Using Three Words When One Will Do (and in this case, do better)
Lawyers are often derided for using “legal language” or “lawspeak.” In many instances, the derision is unjustified. Lawspeak is often necessary to ensure clarity – at least, clarity for when clarity is in the eye of the beholder.
Much lawspeak or legal jargon was developed over the centuries when the only people who could read and write were likely to be lawyers and judges and maybe the royals, or some of them anyway. So, understanding lawspeak was not important to lawyers’ clients—most of whom couldn’t read their wills anyway—but the judges of the probate courts who would be called upon to construe those wills.
So the lawyers and judges made up terms and phrases to apply to legal concepts. Thus, the legal community came to use the Latin phrases “per stirpes” and “per capita” to allow the maker of the Will (the “testator”) to answer this very important question “if the person named in the Will to get the property predeceases the testator, who gets the estate?”
In other instances, lawspeak is harmless and has essentially no meaning at all. For example, a legal document might begin:
KNOW ALL MEN BY THESE PRESENTS
That I, the undersigned, John A. Doe, do hereby make, constitute, and appoint Mary B. Doe my true and lawful attorney-in-fact for me and in my name, place, and stead, and for my behalf and benefit …
The initial “Know All Men” has no legal significance and is nothing more than a legal clearing-of-the-throat, so to speak; while the subsequent language, while necessary, could be more clearly and just as “legally” phrased this way:
I appoint Mary B. Doe to be my attorney-in-fact.
Suppose, back in those days when very few people were literate, to answer that very important question the lawyer deviated from using “per stirpes” or “per capita”? By doing so, he did at his (and his client’s) peril: he risked confusing the judge, who would then be called upon to answer this question: “why did the lawyer write it that way, and not write lawspeak instead?”
Deviating from lawspeak can therefore by costly. At the same time, the unwitting use of lawspeak when plain language is not only more than adequate but necessary can be costly. As in the probate estate of Margaret L. Swift, who died in Shelby County, Tennessee, on September 19, 2008, with no surviving spouse, no surviving parent, and never had children.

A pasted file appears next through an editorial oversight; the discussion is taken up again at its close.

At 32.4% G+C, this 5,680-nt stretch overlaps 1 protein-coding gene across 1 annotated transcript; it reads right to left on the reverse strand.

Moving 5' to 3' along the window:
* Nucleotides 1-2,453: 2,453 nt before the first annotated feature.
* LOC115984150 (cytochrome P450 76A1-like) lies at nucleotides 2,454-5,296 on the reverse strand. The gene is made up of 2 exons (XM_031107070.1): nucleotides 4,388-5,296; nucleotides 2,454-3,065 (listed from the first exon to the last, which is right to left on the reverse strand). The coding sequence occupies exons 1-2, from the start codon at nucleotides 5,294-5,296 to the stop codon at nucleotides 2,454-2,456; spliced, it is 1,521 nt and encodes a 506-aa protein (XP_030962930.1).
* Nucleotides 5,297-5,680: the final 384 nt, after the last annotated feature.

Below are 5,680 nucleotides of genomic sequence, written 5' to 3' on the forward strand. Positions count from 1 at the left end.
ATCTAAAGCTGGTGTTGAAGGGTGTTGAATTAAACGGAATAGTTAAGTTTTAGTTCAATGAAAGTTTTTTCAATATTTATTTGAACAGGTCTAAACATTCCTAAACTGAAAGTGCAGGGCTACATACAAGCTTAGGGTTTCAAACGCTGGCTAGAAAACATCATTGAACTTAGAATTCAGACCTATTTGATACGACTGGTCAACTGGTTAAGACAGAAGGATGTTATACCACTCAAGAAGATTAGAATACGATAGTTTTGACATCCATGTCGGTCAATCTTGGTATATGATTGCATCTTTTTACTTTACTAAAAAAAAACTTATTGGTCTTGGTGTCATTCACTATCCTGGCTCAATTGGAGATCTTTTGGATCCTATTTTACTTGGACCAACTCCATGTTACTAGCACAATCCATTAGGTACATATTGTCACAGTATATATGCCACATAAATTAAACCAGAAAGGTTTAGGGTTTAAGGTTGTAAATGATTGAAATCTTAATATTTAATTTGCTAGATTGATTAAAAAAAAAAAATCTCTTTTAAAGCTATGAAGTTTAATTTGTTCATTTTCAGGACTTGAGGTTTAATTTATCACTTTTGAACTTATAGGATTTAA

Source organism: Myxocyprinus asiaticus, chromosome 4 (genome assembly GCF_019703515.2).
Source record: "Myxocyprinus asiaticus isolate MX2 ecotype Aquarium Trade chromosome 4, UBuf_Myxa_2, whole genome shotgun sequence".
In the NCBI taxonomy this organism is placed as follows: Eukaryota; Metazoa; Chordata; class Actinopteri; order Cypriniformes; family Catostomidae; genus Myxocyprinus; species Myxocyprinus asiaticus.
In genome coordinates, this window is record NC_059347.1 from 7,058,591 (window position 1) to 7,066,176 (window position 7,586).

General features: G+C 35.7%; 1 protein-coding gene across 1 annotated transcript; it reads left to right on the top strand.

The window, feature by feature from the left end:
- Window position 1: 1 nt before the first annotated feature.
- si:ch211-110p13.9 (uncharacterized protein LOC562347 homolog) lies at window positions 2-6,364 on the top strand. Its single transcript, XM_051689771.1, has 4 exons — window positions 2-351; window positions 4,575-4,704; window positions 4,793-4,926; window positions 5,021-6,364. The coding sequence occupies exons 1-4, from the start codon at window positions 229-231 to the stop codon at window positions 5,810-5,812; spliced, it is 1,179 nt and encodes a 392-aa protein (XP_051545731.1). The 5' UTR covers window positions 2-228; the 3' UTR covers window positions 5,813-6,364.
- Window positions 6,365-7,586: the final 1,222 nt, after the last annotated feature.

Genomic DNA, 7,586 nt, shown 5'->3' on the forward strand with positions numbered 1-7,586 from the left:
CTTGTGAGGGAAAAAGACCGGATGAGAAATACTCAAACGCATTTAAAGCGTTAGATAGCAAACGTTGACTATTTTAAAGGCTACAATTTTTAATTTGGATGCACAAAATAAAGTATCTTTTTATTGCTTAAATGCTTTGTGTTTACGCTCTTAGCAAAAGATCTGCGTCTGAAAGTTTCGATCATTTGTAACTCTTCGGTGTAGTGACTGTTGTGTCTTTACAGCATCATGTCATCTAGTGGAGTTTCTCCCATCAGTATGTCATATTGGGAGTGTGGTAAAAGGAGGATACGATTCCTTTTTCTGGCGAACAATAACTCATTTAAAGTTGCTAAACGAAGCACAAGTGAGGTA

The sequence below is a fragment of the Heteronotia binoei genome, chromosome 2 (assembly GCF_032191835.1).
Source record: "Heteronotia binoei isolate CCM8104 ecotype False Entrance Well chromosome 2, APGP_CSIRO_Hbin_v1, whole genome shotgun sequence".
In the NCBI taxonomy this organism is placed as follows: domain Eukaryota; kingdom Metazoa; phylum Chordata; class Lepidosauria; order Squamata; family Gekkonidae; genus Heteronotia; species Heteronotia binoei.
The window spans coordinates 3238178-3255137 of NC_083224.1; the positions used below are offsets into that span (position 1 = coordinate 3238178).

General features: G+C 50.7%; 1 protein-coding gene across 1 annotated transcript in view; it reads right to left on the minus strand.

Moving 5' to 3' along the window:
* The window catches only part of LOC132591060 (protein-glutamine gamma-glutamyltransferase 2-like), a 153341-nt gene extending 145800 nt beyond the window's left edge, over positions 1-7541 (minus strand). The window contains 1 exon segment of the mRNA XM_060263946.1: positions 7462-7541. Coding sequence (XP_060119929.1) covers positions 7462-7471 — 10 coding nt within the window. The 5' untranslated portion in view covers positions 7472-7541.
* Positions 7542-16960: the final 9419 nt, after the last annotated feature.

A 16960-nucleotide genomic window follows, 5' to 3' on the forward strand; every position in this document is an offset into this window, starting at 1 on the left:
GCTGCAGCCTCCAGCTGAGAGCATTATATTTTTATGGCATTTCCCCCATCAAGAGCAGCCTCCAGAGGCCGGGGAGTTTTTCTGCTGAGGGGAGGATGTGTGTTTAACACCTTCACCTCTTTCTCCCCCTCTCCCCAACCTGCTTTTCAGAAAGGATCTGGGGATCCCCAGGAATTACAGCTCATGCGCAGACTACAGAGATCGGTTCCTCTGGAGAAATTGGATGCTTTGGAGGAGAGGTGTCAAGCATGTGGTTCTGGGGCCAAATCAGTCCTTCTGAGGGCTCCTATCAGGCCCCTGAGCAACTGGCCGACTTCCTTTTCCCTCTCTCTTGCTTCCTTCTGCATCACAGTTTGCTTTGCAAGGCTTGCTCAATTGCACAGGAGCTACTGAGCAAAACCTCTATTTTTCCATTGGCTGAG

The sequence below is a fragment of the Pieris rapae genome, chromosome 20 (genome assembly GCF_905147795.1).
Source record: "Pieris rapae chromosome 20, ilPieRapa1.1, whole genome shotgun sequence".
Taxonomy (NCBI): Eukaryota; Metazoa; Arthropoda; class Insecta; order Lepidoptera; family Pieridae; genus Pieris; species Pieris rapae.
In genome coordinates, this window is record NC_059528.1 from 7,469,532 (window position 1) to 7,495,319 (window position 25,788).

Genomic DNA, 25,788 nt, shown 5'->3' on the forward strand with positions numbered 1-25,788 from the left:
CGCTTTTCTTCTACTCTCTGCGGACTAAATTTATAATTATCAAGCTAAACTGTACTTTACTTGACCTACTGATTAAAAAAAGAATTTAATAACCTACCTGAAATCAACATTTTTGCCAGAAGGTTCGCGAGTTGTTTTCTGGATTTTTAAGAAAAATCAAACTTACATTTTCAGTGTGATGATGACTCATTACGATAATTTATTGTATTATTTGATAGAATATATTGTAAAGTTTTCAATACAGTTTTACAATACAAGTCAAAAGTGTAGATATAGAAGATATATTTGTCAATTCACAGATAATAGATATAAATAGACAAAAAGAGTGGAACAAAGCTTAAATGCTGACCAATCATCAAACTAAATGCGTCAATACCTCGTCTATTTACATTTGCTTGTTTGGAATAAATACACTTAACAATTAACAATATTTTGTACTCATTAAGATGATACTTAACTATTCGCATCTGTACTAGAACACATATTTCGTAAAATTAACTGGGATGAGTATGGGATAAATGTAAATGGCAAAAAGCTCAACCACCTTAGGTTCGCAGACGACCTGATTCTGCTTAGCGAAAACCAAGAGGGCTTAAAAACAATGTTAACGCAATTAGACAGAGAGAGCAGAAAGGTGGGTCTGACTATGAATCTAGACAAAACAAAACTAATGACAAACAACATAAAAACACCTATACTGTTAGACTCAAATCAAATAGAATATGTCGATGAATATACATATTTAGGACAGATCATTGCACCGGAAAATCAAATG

In 1984 she executed a Will while a resident of Delaware. At that time, Mrs. Swift was married. By 2008, both her husband and her cousin Henrietta were dead, so the probate court was tasked with answering that very important question: who gets the estate?
The Shelby County Probate Court held that, even though the Will named other family members to get something, she died intestate – in short, the same as if she had not executed a Will at all.
How could that have happened?
The case was appealed to the Tennessee Court of Appeals.
If Mr. Swift predeceased her, Mrs. Swift “devised” her estate to her cousin Henrietta. In her 1984 Will, the phrase “give and devise” is used 14 times; as the majority opinion of the Tennessee Court of Appeals observes, the term “devise” is a legal term that traditionally applies only to real property whereas the term “bequeath” traditionally applies only to personal property. The recipient of real property is a “devisee,” and of personal property a “legatee.”
In her Will, Mrs. Swift stated that a “devisee” who predeceased her “shall not share in my estate.”
At the time she made her Will, Mrs. Swift did own real estate but at her death she did not.
The parties to the appeal therefore argued over whether Mrs. Swift intended to leave real estate only to Henrietta. (That is, Henrietta was a “devisee.”)
Or whether “give and devise” includes all of the estate. (That is, Henrietta was not just a devisee but a … legatee too?)
The majority opinion spurred a “vigorous dissent” from Presiding Judge Alan Highers, who pointed out that if Mrs. Swift intended anything at all, she “clearly evidenced an intent to die testate.” Why else did she write a Will?
It is all very confusing.
Could the confusion have been avoided if the drafter (presumably, a lawyer) had simply used the word “give” instead of the phrase “give and devise”? Did the lawyer know that “devise” applies only to real property? When the phrase “I give and devise the above property to my cousin Henrietta” was used, did that mean real property only or the entire estate?
The majority opinion can be viewed online at http://www.tsc.state.tn.us/sites/default/files/swiftmlopn.pdf
The dissenting opinion is here: http://www.tsc.state.tn.us/sites/default/files/swiftmargaretestateofdis.pdf
In re Estate of Margaret L. Swift, November 20, 2012.